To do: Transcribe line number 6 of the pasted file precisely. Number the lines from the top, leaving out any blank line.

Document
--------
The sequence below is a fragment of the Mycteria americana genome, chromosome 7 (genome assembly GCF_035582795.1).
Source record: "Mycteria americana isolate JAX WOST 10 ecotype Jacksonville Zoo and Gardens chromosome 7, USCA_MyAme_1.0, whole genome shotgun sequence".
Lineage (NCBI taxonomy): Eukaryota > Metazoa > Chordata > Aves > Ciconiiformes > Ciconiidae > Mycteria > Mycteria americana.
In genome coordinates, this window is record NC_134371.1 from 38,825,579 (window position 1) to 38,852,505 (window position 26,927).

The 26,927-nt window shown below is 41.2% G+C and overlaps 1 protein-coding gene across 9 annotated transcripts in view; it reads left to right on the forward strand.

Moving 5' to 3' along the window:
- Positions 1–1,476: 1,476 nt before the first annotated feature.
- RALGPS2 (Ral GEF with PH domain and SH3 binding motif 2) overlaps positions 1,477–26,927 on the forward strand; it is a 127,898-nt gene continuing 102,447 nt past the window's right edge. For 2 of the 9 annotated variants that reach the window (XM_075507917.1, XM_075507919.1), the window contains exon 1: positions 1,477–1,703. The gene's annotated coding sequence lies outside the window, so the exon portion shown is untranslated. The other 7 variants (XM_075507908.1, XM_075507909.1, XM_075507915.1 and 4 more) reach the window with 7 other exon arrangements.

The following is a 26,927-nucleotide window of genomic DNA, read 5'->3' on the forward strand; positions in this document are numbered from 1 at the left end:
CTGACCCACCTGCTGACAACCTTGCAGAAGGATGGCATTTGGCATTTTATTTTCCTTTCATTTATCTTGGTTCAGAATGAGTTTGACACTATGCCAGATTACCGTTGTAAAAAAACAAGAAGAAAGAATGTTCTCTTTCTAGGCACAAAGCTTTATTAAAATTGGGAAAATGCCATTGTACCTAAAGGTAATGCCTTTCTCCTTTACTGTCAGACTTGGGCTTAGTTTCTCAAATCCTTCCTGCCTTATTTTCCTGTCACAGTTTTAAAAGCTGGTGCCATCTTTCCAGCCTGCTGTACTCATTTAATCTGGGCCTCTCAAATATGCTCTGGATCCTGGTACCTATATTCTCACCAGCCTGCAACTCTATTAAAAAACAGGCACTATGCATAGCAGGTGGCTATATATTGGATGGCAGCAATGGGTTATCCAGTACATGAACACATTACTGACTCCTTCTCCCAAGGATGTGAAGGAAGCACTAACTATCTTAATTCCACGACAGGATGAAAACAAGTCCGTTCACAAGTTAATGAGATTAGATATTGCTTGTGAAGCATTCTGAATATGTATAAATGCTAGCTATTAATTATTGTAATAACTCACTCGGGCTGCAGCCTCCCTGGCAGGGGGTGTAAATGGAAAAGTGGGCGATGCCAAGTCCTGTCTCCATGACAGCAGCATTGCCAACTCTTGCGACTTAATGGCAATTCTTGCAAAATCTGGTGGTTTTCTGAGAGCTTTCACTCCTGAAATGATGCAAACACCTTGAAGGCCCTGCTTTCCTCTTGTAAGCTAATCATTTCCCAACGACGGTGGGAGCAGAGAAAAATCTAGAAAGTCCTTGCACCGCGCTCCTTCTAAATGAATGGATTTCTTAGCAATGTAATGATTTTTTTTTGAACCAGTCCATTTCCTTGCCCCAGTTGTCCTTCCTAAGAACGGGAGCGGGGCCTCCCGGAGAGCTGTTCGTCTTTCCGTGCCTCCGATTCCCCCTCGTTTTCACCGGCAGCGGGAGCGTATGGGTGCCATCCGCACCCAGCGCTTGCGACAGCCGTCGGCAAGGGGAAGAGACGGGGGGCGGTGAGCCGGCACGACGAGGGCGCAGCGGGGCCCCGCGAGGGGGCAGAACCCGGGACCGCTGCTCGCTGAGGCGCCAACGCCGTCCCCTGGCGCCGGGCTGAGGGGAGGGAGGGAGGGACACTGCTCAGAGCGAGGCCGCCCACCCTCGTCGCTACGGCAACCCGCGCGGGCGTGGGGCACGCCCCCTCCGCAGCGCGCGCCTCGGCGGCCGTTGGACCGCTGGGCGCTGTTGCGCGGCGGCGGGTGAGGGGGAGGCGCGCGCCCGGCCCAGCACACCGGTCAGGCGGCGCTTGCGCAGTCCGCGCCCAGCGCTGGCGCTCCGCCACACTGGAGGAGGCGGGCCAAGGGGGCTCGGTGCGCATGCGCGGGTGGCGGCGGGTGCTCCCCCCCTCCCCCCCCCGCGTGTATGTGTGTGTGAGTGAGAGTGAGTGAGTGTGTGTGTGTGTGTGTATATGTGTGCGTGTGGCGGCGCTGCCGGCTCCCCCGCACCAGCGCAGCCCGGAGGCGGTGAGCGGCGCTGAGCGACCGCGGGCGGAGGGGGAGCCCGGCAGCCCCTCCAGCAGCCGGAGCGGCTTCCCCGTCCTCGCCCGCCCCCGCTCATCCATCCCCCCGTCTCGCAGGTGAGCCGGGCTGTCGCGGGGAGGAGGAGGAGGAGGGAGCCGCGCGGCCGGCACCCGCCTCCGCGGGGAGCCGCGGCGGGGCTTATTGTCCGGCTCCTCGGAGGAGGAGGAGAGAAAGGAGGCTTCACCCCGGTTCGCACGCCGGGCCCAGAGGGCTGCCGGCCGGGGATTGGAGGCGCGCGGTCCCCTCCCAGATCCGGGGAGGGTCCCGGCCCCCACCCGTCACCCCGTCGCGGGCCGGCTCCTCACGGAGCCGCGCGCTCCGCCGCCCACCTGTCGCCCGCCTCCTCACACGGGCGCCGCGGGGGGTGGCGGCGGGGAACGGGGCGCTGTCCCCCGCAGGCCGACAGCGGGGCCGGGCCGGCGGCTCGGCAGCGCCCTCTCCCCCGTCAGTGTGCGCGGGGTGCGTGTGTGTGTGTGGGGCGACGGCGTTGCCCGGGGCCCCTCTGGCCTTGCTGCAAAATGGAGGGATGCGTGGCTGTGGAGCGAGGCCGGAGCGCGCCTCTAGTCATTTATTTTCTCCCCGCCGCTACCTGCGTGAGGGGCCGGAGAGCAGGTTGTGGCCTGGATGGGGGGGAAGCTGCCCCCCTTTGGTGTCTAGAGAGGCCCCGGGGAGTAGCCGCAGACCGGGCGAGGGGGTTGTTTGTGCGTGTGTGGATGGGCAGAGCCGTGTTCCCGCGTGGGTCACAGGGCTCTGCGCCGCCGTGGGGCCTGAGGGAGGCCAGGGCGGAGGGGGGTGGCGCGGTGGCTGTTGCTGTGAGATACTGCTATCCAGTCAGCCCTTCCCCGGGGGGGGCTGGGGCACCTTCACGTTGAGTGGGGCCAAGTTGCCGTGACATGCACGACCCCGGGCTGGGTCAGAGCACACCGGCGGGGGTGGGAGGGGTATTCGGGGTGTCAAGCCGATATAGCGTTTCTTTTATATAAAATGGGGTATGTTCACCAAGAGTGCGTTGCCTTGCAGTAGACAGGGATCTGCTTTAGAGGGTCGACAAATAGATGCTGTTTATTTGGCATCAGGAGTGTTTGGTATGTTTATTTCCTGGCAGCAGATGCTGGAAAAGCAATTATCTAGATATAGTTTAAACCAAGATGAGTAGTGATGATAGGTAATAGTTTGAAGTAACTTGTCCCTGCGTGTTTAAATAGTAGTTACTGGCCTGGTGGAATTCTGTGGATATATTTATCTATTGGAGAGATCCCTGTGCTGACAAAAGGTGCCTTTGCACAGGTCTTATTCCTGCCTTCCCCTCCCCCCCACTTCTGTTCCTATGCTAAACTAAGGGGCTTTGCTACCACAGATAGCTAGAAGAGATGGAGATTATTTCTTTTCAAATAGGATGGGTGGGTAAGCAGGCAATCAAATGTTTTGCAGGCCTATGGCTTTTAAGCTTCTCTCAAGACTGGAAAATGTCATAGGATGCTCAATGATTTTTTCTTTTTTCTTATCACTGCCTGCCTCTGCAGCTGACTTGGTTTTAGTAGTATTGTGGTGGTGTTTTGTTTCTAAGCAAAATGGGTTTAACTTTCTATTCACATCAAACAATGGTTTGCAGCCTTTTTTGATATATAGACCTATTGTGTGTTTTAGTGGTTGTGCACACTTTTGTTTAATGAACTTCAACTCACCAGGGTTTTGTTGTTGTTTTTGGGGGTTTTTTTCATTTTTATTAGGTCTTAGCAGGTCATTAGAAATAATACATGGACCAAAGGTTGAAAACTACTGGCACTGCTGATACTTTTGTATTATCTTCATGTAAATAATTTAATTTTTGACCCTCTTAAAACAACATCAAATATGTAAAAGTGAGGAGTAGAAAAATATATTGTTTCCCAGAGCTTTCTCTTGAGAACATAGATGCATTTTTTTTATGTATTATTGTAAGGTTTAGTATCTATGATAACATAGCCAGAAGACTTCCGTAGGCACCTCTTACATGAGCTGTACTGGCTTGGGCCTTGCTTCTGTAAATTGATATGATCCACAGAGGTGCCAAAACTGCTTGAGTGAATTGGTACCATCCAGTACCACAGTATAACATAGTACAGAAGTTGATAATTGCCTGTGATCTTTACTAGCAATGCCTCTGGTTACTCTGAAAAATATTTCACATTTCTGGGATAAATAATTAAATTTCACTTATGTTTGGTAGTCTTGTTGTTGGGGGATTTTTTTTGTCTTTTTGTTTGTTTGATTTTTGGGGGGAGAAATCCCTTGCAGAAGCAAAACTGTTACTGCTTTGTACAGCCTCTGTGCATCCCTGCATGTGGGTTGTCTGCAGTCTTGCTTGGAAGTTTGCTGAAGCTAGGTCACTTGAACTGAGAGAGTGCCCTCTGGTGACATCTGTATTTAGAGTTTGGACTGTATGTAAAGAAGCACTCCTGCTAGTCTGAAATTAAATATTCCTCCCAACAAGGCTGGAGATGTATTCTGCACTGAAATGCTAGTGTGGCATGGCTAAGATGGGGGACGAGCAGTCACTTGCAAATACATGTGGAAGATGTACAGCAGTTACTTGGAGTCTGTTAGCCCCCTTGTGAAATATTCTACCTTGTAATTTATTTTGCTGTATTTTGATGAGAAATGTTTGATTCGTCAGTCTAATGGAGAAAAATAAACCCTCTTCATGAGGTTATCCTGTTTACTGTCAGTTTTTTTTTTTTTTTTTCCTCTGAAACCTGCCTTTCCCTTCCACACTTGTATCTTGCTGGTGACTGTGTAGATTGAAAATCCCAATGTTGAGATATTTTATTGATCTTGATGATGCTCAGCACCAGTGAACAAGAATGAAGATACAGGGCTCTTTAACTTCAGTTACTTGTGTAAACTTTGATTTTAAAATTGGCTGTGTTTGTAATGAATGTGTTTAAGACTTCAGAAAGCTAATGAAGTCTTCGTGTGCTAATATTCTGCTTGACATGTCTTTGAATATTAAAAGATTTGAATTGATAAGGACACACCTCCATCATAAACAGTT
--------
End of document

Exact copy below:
Moving 5' to 3' along the window: